William D. Popkin
In Federalist No. 78, Alexander Hamilton tells us that judges have “merely” judgment but does not explain what judgment means. This book provides that explanation. It compares judgment across a range of activities—consumer choices, religion, sports officiating, art and food criticism, and law—with the goal of better understanding legal judgment. After exploring these various modes of comparison, the book concludes that law judging is fundamentally discretionary and uncertain. It then falls to the legal profession to explain to the public, without undermining respect for law, why this is so. In this way, not unlike our perception of the uncertainties that confront sports officials or that pervade scientific research, the public will come to appreciate the struggles that law judges encounter when making judgments.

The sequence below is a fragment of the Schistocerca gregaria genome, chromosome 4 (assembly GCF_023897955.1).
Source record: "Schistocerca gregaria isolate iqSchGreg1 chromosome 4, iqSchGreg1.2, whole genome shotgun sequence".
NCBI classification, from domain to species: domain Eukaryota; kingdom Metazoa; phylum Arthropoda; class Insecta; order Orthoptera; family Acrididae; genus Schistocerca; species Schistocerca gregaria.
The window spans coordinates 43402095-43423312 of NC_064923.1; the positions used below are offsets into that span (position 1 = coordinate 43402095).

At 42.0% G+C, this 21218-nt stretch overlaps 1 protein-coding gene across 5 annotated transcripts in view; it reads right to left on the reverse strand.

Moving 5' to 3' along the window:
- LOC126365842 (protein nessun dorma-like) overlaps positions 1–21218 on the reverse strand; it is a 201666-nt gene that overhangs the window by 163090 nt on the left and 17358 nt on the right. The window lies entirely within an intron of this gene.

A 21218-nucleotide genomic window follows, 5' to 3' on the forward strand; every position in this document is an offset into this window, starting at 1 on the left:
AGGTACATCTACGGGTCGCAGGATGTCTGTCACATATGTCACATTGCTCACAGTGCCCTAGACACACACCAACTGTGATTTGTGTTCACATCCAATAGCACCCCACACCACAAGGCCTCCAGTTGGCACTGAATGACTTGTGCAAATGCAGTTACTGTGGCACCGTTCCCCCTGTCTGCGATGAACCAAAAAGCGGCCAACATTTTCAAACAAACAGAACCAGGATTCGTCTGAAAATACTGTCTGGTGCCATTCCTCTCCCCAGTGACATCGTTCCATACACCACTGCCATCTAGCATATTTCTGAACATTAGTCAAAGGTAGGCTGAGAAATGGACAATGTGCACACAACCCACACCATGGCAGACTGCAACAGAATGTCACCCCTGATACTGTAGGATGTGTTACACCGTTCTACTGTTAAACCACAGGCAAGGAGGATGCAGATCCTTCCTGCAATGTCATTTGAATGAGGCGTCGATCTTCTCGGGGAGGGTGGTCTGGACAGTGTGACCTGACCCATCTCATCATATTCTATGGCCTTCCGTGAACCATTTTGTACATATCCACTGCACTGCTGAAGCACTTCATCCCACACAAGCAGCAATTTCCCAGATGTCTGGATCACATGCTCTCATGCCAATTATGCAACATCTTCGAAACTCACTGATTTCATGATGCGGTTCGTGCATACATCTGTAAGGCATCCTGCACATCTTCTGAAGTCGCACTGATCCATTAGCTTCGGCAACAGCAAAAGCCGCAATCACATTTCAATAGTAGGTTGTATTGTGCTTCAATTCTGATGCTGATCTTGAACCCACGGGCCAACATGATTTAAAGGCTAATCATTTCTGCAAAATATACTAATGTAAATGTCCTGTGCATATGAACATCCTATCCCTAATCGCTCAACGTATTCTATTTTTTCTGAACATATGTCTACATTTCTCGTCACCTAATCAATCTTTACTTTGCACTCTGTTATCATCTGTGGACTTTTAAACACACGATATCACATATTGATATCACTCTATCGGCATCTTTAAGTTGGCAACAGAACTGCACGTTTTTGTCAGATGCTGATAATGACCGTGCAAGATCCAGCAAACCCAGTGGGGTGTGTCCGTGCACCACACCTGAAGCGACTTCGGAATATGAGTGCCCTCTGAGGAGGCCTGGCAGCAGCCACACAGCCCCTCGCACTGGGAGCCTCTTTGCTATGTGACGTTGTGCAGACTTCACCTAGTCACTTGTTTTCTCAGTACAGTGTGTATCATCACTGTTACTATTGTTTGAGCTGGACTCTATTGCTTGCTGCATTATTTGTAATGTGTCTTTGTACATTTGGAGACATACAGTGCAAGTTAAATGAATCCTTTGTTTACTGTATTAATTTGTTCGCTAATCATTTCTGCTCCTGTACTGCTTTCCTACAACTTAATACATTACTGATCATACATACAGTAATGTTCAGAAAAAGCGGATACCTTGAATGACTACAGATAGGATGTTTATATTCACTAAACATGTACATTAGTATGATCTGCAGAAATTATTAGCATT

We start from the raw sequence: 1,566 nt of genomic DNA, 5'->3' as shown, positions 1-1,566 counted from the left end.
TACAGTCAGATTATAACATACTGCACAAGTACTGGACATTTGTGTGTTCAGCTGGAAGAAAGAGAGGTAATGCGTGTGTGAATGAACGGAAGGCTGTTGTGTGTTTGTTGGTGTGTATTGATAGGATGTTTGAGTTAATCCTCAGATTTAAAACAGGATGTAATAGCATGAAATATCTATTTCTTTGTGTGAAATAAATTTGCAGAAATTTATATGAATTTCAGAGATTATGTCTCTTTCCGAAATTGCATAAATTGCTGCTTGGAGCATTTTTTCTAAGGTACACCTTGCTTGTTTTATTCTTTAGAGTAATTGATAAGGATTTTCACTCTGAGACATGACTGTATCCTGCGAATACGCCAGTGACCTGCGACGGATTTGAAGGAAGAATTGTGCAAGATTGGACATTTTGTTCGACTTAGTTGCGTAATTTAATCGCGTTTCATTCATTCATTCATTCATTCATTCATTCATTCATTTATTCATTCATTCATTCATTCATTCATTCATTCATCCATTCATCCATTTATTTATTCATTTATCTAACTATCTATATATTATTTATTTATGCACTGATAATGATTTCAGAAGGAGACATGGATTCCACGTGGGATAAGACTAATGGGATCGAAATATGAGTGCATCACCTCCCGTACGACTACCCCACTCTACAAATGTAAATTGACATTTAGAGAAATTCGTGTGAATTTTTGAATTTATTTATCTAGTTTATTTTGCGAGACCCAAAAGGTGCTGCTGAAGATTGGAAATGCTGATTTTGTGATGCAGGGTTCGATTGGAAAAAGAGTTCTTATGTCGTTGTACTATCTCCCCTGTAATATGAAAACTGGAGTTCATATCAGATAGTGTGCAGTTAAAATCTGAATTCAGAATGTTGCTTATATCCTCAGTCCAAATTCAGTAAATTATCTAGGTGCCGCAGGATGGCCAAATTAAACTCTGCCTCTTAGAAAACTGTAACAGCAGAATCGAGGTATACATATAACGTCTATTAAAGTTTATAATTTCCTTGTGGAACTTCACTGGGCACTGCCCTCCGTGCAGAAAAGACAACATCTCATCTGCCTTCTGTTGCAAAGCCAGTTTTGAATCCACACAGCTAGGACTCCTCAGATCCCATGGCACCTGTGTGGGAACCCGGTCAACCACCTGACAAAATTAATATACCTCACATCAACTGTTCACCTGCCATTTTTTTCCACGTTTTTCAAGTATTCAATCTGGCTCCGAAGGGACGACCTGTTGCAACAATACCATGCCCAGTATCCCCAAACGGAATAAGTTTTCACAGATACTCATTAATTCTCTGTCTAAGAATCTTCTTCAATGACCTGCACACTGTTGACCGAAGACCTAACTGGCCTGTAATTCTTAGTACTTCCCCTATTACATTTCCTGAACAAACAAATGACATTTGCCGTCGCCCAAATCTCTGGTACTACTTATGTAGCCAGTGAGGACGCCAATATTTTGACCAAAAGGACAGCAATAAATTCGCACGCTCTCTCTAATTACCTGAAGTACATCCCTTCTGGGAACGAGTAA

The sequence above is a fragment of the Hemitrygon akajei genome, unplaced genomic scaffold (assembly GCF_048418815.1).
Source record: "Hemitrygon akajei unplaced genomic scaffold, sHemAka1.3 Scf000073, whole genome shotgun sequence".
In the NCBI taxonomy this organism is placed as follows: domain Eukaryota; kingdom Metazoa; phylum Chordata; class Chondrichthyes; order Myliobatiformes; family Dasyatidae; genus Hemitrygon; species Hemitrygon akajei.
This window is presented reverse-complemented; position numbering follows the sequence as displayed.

Daniel H. Cole
Research Handbook on Emissions Trading examines the origins, implementation challenges and international dimensions of emissions trading. It pursues an interdisciplinary approach drawing on law, economics and at times, political science, to present relevant research strands regarding emissions trading. Intermixing theoretical insights with experiences from existing trading systems, this Handbook offers insights that can be applied around the world. It identifies key bodies of research for both upcoming and seasoned people in the field and highlights future research opportunities.
Professor Cole's contribution, chapter 2, is titled "Origins of Emissions Trading in Theory and Early Practice."
Daniel O. Conkle